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http://dx.doi.org/10.1038/mtna.2013.1DOI Listing
http://www.ncbi.nlm.nih.gov/pmc/articles/PMC3586802PMC
February 2013

The impact of cHS4 insulators on DNA transposon vector mobilization and silencing in retinal pigment epithelium cells.

PLoS One 2012 26;7(10):e48421. Epub 2012 Oct 26.

Department of Biomedicine, Aarhus University, Aarhus, Denmark.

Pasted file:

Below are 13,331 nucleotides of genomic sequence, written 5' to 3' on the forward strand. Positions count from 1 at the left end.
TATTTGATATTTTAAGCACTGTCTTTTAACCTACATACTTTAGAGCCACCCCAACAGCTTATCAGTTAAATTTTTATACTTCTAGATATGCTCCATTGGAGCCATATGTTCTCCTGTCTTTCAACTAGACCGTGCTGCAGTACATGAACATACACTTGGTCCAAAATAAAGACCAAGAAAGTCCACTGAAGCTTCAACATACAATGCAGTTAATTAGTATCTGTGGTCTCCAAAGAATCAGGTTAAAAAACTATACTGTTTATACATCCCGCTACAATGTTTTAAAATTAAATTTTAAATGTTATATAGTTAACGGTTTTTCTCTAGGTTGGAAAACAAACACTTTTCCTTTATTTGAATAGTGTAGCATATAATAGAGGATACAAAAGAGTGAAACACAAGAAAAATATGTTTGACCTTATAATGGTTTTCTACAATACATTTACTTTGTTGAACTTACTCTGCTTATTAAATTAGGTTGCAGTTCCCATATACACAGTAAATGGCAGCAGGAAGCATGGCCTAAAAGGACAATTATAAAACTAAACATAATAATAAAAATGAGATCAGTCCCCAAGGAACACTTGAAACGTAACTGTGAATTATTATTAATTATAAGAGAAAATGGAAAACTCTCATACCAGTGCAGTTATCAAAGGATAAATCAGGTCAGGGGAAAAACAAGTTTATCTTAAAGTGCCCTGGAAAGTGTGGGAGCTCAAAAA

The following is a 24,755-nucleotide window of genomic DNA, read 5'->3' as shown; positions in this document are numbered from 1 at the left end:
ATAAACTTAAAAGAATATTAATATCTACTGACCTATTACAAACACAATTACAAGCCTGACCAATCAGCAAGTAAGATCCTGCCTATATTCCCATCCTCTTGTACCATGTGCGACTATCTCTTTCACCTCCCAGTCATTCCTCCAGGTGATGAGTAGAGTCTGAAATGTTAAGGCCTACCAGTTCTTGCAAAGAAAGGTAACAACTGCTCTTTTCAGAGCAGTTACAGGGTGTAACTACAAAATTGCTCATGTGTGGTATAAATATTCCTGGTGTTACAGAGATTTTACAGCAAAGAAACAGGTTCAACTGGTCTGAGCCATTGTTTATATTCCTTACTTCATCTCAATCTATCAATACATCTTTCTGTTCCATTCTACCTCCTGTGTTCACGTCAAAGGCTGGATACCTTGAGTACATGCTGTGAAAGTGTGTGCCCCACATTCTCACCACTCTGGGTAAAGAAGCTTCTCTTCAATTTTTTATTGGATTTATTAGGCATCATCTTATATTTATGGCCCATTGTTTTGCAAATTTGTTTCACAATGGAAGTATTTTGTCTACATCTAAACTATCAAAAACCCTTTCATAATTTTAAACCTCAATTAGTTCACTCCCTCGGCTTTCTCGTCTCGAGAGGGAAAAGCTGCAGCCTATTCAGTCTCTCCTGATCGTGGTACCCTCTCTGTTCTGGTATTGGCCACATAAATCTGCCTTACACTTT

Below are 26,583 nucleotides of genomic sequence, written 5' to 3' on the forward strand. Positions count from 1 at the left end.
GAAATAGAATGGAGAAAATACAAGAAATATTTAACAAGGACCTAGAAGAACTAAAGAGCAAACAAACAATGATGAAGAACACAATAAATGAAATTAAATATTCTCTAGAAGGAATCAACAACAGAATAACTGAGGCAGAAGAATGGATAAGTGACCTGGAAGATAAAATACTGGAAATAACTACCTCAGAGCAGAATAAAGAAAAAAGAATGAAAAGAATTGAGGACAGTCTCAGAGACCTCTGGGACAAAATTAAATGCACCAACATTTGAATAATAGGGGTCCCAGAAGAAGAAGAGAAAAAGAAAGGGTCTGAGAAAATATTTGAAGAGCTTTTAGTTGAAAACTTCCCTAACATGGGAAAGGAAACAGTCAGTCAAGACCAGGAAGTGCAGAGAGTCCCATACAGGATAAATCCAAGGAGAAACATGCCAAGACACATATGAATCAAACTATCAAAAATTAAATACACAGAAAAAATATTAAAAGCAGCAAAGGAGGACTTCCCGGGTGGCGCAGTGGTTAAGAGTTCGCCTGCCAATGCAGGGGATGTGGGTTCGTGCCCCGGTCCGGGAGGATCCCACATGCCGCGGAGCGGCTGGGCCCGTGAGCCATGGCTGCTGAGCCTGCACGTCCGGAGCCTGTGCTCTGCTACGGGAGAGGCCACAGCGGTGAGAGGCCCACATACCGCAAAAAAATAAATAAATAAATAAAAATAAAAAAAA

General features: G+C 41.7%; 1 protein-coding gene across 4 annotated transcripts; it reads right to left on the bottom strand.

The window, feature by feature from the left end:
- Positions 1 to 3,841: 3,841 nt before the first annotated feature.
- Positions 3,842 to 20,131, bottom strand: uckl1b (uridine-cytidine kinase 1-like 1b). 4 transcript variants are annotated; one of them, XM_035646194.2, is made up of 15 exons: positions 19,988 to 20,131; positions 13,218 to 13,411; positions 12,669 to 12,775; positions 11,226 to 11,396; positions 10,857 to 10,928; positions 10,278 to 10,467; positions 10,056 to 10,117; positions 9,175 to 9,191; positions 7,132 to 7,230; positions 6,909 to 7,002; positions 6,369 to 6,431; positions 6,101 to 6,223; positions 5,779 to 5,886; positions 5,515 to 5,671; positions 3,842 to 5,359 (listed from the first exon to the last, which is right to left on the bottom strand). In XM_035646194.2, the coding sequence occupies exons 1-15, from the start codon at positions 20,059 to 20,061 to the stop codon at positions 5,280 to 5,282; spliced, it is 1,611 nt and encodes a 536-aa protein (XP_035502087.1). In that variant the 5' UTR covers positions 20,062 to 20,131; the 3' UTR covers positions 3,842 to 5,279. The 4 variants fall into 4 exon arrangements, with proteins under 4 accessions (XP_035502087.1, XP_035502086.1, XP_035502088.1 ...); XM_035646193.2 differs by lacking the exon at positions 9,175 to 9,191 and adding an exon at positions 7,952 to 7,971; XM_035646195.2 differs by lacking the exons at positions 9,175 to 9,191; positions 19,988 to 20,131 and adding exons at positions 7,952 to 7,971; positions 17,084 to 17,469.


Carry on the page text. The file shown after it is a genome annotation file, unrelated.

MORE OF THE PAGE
DNA transposons have become important vectors for efficient non-viral integration of transgenes into genomic DNA. The Sleeping Beauty (SB), piggyBac (PB), and Tol2 transposable elements have distinct biological properties and currently represent the most promising transposon systems for animal transgenesis and gene therapy. A potential obstacle, however, for persistent function of integrating vectors is transcriptional repression of the element and its genetic cargo. In this study we analyze the insulating effect of the 1.2-kb 5'-HS4 chicken β-globin (cHS4) insulator element in the context of SB, PB, and Tol2 transposon vectors. By examining transgene expression from genomically inserted transposon vectors encoding a marker gene driven by a silencing-prone promoter, we detect variable levels of transcriptional silencing for the three transposon systems in retinal pigment epithelium cells. Notably, the PB system seems less vulnerable to silencing. Incorporation of cHS4 insulator sequences into the transposon vectors results in 2.2-fold and 1.5-fold increased transgene expression levels for insulated SB and PB vectors, respectively, but an improved persistency of expression was not obtained for insulated transgenes. Colony formation assays and quantitative excision assays unveil enhanced SB transposition efficiencies by the inclusion of the cHS4 element, resulting in a significant increase in the stable transfection rate for insulated SB transposon vectors in human cell lines. Our findings reveal a positive impact of cHS4 insulator inclusion for SB and PB vectors in terms of increased transgene expression levels and improved SB stable transfection rates, but also the lack of a long-term protective effect of the cHS4 insulator against progressive transgene silencing in retinal pigment epithelium cells.